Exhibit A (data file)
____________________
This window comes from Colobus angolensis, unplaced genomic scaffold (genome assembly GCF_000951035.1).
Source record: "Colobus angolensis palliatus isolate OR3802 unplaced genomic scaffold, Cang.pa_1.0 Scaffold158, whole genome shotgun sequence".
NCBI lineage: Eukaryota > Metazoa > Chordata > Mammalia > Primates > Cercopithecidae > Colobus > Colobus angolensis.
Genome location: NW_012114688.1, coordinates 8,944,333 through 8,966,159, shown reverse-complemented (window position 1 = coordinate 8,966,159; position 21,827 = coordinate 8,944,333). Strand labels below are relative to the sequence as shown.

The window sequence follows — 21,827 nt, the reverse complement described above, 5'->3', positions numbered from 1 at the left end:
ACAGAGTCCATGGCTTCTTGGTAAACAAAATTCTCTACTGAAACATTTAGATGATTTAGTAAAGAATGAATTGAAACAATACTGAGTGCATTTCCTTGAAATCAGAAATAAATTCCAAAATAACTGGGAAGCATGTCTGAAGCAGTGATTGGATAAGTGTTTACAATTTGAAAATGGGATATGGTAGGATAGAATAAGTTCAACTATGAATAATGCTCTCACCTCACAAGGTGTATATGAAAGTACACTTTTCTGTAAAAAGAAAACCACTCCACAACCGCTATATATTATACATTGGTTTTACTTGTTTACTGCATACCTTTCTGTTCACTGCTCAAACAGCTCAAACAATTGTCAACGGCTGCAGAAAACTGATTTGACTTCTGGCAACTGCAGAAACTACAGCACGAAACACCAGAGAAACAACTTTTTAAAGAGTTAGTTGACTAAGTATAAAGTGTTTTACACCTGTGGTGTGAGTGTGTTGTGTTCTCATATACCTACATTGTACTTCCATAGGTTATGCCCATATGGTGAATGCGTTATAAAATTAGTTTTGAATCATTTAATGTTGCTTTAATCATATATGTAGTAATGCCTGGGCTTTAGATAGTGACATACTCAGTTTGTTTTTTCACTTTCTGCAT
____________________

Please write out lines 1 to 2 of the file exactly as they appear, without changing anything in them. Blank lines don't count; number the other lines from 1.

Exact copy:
This window comes from Colobus angolensis, unplaced genomic scaffold (genome assembly GCF_000951035.1).
Source record: "Colobus angolensis palliatus isolate OR3802 unplaced genomic scaffold, Cang.pa_1.0 Scaffold158, whole genome shotgun sequence".